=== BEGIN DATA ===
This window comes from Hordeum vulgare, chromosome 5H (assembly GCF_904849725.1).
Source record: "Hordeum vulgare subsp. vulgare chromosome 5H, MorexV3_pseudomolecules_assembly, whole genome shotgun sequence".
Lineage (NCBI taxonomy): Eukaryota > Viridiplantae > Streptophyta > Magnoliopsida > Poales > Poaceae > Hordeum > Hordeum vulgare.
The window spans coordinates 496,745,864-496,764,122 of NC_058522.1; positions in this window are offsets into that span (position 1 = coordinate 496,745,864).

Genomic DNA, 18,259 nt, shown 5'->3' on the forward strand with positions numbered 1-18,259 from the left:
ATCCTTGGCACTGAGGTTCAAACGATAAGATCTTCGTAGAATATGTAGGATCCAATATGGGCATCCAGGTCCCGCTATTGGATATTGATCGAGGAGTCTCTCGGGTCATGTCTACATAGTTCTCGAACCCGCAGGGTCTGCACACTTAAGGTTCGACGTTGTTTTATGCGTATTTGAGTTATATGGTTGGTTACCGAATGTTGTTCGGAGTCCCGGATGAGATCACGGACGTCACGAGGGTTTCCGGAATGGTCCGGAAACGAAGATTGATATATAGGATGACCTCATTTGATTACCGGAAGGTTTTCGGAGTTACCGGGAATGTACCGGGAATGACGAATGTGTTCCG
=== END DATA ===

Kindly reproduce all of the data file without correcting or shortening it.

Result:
This window comes from Hordeum vulgare, chromosome 5H (assembly GCF_904849725.1).
Source record: "Hordeum vulgare subsp. vulgare chromosome 5H, MorexV3_pseudomolecules_assembly, whole genome shotgun sequence".
Lineage (NCBI taxonomy): Eukaryota > Viridiplantae > Streptophyta > Magnoliopsida > Poales > Poaceae > Hordeum > Hordeum vulgare.
The window spans coordinates 496,745,864-496,764,122 of NC_058522.1; positions in this window are offsets into that span (position 1 = coordinate 496,745,864).

Genomic DNA, 18,259 nt, shown 5'->3' on the forward strand with positions numbered 1-18,259 from the left:
ATCCTTGGCACTGAGGTTCAAACGATAAGATCTTCGTAGAATATGTAGGATCCAATATGGGCATCCAGGTCCCGCTATTGGATATTGATCGAGGAGTCTCTCGGGTCATGTCTACATAGTTCTCGAACCCGCAGGGTCTGCACACTTAAGGTTCGACGTTGTTTTATGCGTATTTGAGTTATATGGTTGGTTACCGAATGTTGTTCGGAGTCCCGGATGAGATCACGGACGTCACGAGGGTTTCCGGAATGGTCCGGAAACGAAGATTGATATATAGGATGACCTCATTTGATTACCGGAAGGTTTTCGGAGTTACCGGGAATGTACCGGGAATGACGAATGTGTTCCG